Sometimes, when life throws you an obstacle, simply call on a dozen people to move said obstacle out of the way. In Tianjin on Sunday morning, a van parked in front of a building blocked a coach bus from leaving the enclosed lot via the only road out. That bus happened to be carrying more than two dozen Beijing Ultimate Frisbee players who were in town for a tournament. They had an idea.
On a crisp September 1st morning in Beijing, I stood before a locked iron door. On the other side was a hutong that led to the streets and eventually my university dorm. On my side was a scruffy courtyard home, a room with no couch and only one big bed – on which slept my Chinese boyfriend. It was dawn, and the hutong roofs were limned by a light morning mist, releasing the heat of the night into a new day. Inside, I was trapped, faced with an undesirable decision: to take a hammer to the door, or to return to the bed and have sex with a person I no longer respected.
DC rappers Pacman and Peso, who made waves in January after releasing a music video filmed in Pyongyang, North Korea (a trip that their friend and colleague, Ramsey Aburdene, documented for this site), are back with another video, this one set in Beijing. There's a lot to love about this, including:
First published in November 2008 on the old Danwei under the headline "RMB 3 million foreign douche bag in Shanghai" -- aged mp3 link newly restored! -- this tape is a genuine recording from Sherpa’s from a freewheeling customer who really likes comped hamburgers and isn’t afraid to show it. At one point the brutal laowai -- use of the term here meant as pejoratively as possible -- tells the Sherpa's operator, who gives her name as Sunny, that she doesn't have a "sunny disposition" and chastises her on lacking a "sunny attitude."
You've probably heard the rumors of 4corners's demise, but are they premature? "Forced renovations" is how owners Tavey Lin and Jun Trinh describe their popular bar/restaurant/livehouse's impending (temporary?) closure. What this means for the rest of us is two huge parties, today and tomorrow. To get a preview, I sat down with Tavey and Jun on Wednesday. In addition to looking ahead, they couldn't help reminiscing a bit about everything, from parties to concerts to bathroom sex.
Spring switches us from latent to active, and spring being the season of festivals in Beijing, it's one more reason to get up and busy (and stop marathoning shows on Sohu). Beginning next Tuesday, April 8, the six-day Beijing Improv Festival returns with shows and workshops featuring greater China's finest improv crews. Knowing almost nothing about the art, I spent time with the local bilingual group Plus One during one of their weekly Sunday rehearsals to get the scoop.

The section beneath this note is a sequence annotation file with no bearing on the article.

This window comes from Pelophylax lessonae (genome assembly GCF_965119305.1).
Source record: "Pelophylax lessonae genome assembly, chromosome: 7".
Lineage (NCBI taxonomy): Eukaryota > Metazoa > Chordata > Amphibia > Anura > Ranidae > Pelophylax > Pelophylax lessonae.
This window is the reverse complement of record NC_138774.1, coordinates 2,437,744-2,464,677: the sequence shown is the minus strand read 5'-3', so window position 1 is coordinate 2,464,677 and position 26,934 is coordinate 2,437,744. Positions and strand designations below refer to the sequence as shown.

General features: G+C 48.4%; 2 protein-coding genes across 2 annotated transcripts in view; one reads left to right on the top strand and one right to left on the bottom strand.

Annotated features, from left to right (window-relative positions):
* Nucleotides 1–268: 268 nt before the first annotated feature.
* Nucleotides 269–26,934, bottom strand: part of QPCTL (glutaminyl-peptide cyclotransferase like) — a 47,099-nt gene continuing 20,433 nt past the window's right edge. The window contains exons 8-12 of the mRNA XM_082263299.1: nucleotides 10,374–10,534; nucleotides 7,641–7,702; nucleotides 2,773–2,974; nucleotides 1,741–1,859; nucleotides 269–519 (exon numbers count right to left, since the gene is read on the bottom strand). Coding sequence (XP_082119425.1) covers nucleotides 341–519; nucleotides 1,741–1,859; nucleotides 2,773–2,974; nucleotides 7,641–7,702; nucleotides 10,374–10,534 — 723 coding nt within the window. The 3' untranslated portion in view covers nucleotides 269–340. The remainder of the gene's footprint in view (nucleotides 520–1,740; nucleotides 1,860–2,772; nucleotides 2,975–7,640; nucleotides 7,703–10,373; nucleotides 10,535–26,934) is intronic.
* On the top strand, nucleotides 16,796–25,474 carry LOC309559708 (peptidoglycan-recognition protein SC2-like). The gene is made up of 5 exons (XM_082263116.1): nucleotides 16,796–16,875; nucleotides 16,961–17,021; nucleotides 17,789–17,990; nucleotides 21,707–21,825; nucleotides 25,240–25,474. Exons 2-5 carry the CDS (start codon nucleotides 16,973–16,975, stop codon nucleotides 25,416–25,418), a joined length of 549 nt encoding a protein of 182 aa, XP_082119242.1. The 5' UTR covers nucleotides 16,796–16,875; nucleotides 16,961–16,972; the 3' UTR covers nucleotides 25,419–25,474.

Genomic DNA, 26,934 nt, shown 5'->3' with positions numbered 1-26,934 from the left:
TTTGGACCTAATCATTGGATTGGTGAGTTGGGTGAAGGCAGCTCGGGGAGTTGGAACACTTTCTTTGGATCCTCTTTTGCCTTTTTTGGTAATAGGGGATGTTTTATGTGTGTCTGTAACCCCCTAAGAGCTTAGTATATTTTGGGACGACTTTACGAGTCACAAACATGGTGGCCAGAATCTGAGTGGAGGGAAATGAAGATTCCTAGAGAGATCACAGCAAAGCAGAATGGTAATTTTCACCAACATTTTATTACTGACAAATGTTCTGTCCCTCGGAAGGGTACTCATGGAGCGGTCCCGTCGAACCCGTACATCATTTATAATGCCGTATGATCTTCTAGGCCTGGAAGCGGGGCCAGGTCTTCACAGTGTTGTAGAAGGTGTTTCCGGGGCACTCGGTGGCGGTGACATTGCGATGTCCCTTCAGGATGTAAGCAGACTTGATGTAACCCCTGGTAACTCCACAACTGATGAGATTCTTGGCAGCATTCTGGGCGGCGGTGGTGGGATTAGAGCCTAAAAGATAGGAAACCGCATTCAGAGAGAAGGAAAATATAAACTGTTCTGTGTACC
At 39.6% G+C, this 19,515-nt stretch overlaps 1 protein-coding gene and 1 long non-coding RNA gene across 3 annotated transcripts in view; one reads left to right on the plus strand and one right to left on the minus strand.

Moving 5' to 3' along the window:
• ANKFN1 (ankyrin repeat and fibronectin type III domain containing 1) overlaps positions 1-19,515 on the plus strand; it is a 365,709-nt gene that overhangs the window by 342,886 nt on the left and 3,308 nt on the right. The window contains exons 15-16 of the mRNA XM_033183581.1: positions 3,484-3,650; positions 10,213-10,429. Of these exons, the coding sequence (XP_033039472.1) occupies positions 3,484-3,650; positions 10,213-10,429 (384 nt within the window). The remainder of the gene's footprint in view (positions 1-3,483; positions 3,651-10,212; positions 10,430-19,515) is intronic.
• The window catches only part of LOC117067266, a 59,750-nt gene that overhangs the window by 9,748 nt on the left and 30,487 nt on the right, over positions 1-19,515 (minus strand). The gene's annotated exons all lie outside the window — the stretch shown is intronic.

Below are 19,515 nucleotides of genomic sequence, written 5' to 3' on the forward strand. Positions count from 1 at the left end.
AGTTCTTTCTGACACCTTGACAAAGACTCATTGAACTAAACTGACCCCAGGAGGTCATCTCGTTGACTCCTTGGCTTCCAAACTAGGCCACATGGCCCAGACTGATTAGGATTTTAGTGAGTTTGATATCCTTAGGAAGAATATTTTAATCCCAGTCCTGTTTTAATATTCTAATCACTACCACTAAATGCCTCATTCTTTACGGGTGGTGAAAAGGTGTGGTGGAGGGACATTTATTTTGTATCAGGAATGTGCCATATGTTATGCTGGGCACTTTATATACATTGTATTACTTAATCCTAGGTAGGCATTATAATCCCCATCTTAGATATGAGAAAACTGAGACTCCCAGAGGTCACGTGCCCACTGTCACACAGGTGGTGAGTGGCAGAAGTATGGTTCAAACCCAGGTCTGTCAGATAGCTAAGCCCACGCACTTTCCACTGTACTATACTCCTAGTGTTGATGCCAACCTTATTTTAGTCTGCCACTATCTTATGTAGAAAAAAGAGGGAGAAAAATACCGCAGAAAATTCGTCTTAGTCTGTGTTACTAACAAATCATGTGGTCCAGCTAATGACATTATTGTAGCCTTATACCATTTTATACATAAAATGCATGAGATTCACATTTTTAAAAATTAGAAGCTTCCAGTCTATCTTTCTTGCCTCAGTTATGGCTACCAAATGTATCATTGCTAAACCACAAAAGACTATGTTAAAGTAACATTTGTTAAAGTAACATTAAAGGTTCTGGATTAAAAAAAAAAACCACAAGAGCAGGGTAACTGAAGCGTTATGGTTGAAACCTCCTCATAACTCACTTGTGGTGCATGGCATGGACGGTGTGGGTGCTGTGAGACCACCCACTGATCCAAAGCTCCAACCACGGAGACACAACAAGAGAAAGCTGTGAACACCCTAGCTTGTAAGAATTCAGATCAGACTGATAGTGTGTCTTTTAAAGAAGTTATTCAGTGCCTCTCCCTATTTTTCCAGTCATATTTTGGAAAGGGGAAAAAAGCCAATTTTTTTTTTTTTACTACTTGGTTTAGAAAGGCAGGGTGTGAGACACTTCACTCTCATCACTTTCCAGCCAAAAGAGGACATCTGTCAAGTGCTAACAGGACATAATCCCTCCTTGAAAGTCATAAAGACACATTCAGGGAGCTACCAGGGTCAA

Blogging China was a March 18 Bookworm Literary Festival panel discussion moderated by Anthony Tao and featuring Jeremy Goldkorn (Danwei), Alec Ash (the Anthill), Mia Li (Sinosphere), and Tao Stein (WeChat: 石涛讲故事 / shitaojianggushi). In front of a full house, we talked about the characteristics of bloggers (journalists without credentials? writers without agents? mavens without business plans?), the purpose of blogs, particularly in relation with traditional media, censorship, curation / aggregation, Sina Weibo, and whether WeChat is the future of blogging -- among many other topics.
Some breaking news here (in that it happened three days ago and we’ve only just learned about it): a foreign man has been hospitalized and another injured following a stabbing around Sanlitun Bar Street in the early morning of Tuesday, February 25. Information is scant.
The news was first posted at 4:32 am by a man claiming to be an employee of the Village edition of Starbucks, and he sounded pretty shaken up about it.
In college, I came across the original diaries of two Fuzhou missionaries that had been gathering dust in our library for more than 100 years. I’ve now lived in China for four years, which seems like long enough to revisit the stories of Mary Allen and Carlos Martin.
"The longest journey by motorcycle in a single country is 33,357.15 km (20,727.13 miles) and was achieved by Buck Perley (USA) and Amy Mathieson (UK) who rode throughout China from 19 July to 11 December 2013."
Sorry to put a bee in everyone's bonnet, but headlines from Buzzfeed and NY Daily News saying that an American college student - Jake Gaba from Dartmouth - danced across China to Bruno Mars's "Treasure" are simply false.
Last night, the Dongguan Leopards beat the Sichuan Blue Whales 137-135 in Wenjiang District Stadium in Chengdu, but to say "Dongguan" won is really to diminish the efforts of one individual, Bobby Brown, who took half of his team's 104 shots and made exactly half of them to finish with 74 points. He also led his team with 10 rebounds and 4 assists. Bobby Brown earned his post-game star.
A foreigner who knocked down a woman with his motorcycle in Beijing on December 2 -- he's pictured above being grabbed by the victim -- apparently was working "without a permit" in Beijing and has been deported. Talk about escalating fast. Also, he had been driving the motorcycle without a license, so he was fined 5,000 yuan. Oh, and his father was deported as well for working without a permit. What did either of them actually do?
Ed's note: China's first-ever expat anthology, Unsavory Elements, probably broke a Reddit Books record this past Friday night for the largest group AMA (“Ask Me Anything”). In honor of the 20-plus contributors who joined in, here are the highlights from this historic AMA.
Xinhua host and moonlighter for the Daily Mail’s venerable China Bureau Nikki Aaron has been blissfully peddling the British tabloid yarns of her “China adventures” for the last few months. All well and good.
Here’s her latest, on dating, a subject she has visited before. The extremely confessional tone of the Mail piece begs the question: who is Nikki Aaron?